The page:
Holy Pentecost / Father’s Day - 16 June 2019
From today’s Gospel
On the last day of the feast, the great day, Jesus stood up and proclaimed, "If any one thirst, let him come to me and drink. He who believes in me, as the scripture has said, 'Out of his heart shall flow rivers of living water.'" Now this He said about the Spirit, which those who believed in him were to receive; for as yet the Spirit had not been given, because Jesus was not yet glorified.
From last week
Holiness is more personal to us than we think and it makes more sense than anything else. On Thursday we talked in the chapel about St. Anna (celebrated on June 13). Ana was born in a poor family and after a short time she became orphan. She got adopted by her future parents in law. Something did not go well in the marriage and Anna ran away. Being pregnant she ended up on a deserted island. Being alone, she gave birth to her son of whom she took care for 30 years. The story does not say, but probably both of them got really sick. Anna prayed to God so her son would be baptised. A boat went nearby, and a priest visited the island. He baptised her son, they had liturgy on the island and took communion. Both of them, mother and son died soon after…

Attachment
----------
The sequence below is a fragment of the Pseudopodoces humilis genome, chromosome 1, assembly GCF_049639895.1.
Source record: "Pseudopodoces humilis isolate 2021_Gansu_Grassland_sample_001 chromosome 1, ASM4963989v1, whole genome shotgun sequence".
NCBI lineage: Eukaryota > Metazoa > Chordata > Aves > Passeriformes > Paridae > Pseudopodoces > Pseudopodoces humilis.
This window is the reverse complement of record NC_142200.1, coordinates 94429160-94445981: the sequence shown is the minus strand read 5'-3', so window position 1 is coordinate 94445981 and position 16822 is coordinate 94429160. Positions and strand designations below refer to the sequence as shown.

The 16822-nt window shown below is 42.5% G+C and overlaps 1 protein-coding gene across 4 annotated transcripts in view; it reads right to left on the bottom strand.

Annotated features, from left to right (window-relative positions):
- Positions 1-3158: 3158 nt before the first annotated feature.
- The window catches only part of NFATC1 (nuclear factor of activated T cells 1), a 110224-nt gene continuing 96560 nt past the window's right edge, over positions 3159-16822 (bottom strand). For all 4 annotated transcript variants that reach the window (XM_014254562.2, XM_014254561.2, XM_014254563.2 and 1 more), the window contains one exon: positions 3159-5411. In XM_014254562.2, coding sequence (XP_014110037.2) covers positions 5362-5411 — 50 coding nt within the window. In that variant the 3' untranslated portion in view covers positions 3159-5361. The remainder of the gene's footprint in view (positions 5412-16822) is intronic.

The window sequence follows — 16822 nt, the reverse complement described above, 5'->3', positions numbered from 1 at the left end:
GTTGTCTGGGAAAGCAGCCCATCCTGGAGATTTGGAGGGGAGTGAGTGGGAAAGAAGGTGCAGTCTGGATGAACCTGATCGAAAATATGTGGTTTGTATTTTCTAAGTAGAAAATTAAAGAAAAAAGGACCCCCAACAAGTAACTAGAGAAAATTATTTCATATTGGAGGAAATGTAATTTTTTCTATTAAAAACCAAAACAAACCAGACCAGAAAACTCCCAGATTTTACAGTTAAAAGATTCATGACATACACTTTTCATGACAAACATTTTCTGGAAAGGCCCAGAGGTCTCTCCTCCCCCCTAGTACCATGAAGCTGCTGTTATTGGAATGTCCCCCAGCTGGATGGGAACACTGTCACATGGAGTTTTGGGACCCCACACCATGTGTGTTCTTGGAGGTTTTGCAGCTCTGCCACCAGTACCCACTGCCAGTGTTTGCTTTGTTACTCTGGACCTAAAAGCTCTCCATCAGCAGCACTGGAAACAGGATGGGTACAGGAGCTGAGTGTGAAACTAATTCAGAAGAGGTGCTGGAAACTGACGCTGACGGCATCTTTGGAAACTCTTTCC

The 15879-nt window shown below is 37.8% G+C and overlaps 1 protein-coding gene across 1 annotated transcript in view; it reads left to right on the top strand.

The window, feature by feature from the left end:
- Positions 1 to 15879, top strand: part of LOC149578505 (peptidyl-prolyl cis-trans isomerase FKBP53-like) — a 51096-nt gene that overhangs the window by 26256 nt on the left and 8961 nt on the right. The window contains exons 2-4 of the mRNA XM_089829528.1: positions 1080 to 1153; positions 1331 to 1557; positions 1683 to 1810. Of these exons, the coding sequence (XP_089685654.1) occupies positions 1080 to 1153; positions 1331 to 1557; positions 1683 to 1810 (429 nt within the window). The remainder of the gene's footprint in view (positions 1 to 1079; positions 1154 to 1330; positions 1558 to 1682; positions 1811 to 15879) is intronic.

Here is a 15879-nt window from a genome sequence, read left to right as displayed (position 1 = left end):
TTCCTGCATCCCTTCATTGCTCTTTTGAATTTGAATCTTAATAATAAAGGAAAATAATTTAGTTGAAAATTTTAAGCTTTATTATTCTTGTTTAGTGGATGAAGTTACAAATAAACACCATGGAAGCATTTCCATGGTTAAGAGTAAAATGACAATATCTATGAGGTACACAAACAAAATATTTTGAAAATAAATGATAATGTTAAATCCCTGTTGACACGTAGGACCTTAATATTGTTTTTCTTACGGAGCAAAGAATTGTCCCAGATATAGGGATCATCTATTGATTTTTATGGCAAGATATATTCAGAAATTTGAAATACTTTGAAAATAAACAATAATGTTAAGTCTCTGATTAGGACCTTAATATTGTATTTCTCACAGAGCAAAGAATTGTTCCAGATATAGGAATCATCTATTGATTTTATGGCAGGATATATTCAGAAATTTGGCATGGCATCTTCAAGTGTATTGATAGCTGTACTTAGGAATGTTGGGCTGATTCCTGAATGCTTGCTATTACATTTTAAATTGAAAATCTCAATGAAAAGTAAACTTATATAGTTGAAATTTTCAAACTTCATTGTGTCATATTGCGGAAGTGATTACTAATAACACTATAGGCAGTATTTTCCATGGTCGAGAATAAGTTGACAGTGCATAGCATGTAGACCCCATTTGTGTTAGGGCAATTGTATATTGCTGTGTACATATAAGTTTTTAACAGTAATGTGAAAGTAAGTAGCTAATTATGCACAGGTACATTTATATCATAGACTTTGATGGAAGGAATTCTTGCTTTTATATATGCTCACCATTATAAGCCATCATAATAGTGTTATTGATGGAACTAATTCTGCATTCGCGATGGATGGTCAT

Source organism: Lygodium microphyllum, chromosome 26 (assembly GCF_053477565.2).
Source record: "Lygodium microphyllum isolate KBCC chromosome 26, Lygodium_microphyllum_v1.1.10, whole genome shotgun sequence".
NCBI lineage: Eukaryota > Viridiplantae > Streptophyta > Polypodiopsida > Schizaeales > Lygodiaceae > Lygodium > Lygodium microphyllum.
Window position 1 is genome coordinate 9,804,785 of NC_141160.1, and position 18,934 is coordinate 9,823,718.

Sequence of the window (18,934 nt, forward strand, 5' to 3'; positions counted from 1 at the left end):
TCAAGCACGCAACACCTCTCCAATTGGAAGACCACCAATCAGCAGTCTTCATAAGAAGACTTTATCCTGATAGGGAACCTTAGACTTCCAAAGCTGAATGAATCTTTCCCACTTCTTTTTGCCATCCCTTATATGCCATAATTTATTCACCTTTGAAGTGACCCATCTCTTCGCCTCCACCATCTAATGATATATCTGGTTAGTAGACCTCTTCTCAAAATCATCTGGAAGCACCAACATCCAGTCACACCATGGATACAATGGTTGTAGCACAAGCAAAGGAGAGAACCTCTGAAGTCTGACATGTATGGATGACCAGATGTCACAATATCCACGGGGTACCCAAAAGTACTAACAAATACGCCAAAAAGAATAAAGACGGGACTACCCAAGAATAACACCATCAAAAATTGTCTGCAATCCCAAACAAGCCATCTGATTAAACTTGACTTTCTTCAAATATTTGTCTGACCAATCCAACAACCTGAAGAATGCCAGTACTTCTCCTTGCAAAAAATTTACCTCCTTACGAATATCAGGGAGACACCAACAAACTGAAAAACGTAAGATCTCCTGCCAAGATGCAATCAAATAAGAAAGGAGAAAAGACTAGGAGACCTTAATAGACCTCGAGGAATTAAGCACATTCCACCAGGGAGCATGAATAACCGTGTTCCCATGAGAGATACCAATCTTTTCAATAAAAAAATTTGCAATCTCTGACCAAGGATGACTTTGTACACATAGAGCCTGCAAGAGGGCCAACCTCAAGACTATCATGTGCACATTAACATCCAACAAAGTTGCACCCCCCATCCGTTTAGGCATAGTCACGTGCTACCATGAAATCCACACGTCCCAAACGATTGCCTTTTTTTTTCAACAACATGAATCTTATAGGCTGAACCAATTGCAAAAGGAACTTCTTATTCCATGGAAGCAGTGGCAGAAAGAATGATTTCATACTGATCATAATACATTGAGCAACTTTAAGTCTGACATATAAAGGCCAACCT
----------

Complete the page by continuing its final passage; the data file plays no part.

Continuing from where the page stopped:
I always thought that single mothers in Toronto are the most vulnerable people. It is the same everywhere, here though the experience of a deserted city does not leave you alone, but is watching your lowiness intruding in a life they abandon. I am thinking here about all the statistics I read about single parents, while working with Children’s Aid. And all the other programs that make you captive. Treating you always as an eternal client. However, the story of St. Anna, makes us look at this “social reality” as it is often described, through the eyes of the Gospel. In social services, people try to remove the stigma of a certain “social condition”, ending up by reinforcing it more. Just because the social reality does not go away. And we people are the way we are. We see each other according to the purity of our heart. The Gospel does not get stuck in the stigma, even when this is real, but in any human condition reveals the real hope, and a path to holiness. So that out of any heart can flow rivers of living water. Since we all are, before anything else, thirsty. This is what I saw, reading the story, in the eyes of those who listen in the chapel to the life of St. Anna. Among them, there were three single mothers and Shawn, whose father died a long time ago. The story spoke to them about their own “social condition” and how this opens you up to God. How, what is social, becomes holy through God’s grace.
It is good to remember, on father’s day, about single mothers, just so God would bestow on us all rivers of the holy water.